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Sinn Féin Question Vatican Position On GM

8 August, 2003


Sinn Féin spokespersons on Agriculture Martin Ferris TD and Assembly member Gerry McHugh, and the party's European election candidate for Dublin Mary Lou MacDonald have questioned the support given by the Vatican for genetically modified food.

Deputy Ferris said:

"Both the ethical and scientific arguments against Genetically Modified Food have raged for many years, we the Irish people have never had the opportunity to air these views, and to counter the arguments put by the GM corporations. It was for this reason that we held a press conference on July 29 calling on both the Irish, and 6 county administration, to hold a simultaneous public consultation.

"The arguments for Irish agriculture are straight forward. We are a small country who cannot compete with larger countries in producing bulk commodities, and whatever the large GM corporations say there is no economic benefit for Ireland to grow GM crops. However the debate is much more complex than just economics. It has become enormously political. This can be seen in the way the U S government has endorsed Genetic Engineering, the manner in which President Bush criticised the E U for failing to adopt GM food and the strong link that the current American administration has to GM companies.

Mr McHugh said:

"This political argument has been seen as the main reason Michael Meacher was removed from his Ministerial post to the back benches, for his total opposition to GM food. The Blair government is setting the stage for the formal adoption of GM food later this year. All this comes on the back of the EU decision to adopt regulations on the labelling of GM food and the co-existence guidelines which prohibit national or regional governments from banning the use of GM organisms. This huge political support for GM food is a tremendous boost to the GM companies. They can refer to this support as a benchmark for the safety and the positive benefits which they say Genetic Engineering has.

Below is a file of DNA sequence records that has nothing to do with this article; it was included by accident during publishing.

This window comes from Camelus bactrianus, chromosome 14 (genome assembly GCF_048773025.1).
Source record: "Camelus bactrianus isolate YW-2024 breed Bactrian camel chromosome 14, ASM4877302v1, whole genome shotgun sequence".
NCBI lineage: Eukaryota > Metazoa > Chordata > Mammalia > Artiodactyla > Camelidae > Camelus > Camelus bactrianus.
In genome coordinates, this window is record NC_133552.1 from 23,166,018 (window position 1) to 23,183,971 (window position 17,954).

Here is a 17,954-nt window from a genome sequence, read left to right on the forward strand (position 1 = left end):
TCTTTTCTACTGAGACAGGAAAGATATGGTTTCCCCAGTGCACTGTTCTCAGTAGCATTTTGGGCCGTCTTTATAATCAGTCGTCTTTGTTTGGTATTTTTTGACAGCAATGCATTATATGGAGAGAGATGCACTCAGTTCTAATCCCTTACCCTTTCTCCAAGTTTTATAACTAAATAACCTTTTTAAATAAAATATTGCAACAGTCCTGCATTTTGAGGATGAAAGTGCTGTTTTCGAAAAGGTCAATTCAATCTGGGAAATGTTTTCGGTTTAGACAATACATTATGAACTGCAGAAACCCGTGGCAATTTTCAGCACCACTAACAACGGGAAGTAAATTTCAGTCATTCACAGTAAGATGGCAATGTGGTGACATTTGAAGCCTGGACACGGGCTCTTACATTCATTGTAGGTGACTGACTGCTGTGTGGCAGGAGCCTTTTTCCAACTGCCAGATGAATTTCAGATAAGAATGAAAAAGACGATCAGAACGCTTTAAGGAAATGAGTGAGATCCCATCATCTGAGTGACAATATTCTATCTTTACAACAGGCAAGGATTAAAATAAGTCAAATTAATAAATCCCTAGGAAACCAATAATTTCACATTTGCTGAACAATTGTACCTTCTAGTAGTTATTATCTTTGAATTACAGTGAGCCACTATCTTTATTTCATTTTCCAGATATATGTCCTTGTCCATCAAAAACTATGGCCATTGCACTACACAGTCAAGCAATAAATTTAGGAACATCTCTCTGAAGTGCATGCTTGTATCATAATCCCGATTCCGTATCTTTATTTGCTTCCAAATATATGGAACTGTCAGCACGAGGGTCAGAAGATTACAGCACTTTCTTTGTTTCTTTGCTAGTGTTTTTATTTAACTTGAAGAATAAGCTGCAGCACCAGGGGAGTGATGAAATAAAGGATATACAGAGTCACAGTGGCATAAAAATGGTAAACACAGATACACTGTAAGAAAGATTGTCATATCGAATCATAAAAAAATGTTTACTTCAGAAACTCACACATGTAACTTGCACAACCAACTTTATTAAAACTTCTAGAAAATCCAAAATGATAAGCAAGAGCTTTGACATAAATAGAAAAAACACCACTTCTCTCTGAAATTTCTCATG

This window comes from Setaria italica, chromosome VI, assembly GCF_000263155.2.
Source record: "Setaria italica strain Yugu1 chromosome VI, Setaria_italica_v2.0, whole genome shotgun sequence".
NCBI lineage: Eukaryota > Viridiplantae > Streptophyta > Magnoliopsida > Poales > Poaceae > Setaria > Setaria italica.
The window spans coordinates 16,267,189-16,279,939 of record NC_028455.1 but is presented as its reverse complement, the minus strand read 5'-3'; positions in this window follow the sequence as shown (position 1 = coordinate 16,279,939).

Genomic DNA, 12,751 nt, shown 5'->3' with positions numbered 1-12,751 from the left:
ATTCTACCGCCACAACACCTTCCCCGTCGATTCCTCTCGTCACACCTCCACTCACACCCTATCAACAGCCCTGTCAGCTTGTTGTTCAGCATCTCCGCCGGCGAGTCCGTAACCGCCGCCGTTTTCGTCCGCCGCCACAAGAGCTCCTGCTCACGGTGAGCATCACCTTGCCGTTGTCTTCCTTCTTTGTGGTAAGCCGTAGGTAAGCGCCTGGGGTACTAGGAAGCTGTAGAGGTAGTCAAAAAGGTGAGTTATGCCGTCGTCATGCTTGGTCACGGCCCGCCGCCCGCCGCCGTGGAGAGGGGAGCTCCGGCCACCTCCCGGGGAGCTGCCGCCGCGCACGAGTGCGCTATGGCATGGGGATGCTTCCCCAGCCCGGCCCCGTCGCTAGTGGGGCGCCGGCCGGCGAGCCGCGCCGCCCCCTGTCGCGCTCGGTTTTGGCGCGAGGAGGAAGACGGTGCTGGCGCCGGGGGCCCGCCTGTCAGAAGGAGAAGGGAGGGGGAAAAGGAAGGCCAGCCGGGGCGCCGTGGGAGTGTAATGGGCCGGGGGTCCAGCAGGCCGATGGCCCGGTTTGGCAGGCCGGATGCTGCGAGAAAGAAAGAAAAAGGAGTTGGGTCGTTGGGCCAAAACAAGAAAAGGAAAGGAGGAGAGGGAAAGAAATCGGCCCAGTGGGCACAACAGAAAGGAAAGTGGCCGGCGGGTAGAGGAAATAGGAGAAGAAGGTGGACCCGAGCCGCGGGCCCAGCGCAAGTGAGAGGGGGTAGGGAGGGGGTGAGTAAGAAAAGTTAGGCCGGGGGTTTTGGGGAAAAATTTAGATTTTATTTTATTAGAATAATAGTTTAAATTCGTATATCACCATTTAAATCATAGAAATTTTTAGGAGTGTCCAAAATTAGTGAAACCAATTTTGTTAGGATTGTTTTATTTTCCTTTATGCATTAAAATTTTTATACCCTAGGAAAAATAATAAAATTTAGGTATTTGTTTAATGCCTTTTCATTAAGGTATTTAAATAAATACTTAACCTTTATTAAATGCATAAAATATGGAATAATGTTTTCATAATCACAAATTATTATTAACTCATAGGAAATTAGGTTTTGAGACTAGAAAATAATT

"But last week possibly the most important and certainly the most symbolic endorsement of GM food came from the Holy See, in which the Vatican stated that GM holds " - the answer to world starvation and malnutrition". The Vatican goes on to say " - that the future of humanity is at stake and that there is no room for the ideological arguments advanced by environmentalists". This argument does not stand up. India has over 300 million undernourished people and yet can produce a grain surplus of 60 million tons. Food surpluses exist throughout Asia so it is wrong to say that G M is need to resolve world starvation.

"How will GM food feed the people of the third world who are currently starving because they cannot access food, food production processes or simply cannot afford to buy it? The GM companies have developed terminator technology to prevent this year's harvested seed, being re-grown next year. They have removed the gene that allows the seed to germinate. This will mean that farmers who have no money now will have to purchase seed every year from the GM company. This seed will also have a patent, which ensures the company have the full economic rights to charge whatever they like.

Mary Lou McDonald added:

"From a consumer perspective, the safety of GM has not been proven. The GM companies will not guarantee that there will be no side affects, and at the same time many scientists have grave concerns about the future impacts on human health. There is no guarantee that the genes from animals transferred into plants will not cross into the human food system.. Indeed the whole process of gene transfer is a very difficult one with no apparent accuracy as to where the gene will attach itself. There are also deep concerns that the inserted gene may produce a protein that is toxic to humans. The GM companies do not have to carry out toxicological tests for each new GM food, and there are no set acceptable daily intakes (ASI's) for G M food.

"Dozens of Non governmental organisation such as Friends of the Earth; and others who specifically work in third world countries, with undernourished children and communities are totally opposed to the introduction of GM. Given the esteem that the Vatican holds, and the influence this decision will have on millions in the developing world we are calling on the leadersof Irelands Catholic population to set out the economic, scientific and environmental reasons for the Vatican decision on GM.

"We are firmly of the opinion that the best way to resolve the needs of the starving is for Europe to lead the world in cancelling the debt of impoverished nations, the UN has estimated that if the funds to pay off debt were diverted into health and education the lives of seven million children a year could be saved. There is also a need for fair trade principles to be established at the forthcoming WTO talks in Cancún in September, so that barriers can be brought down to allow third world countries access to European markets." ENDS

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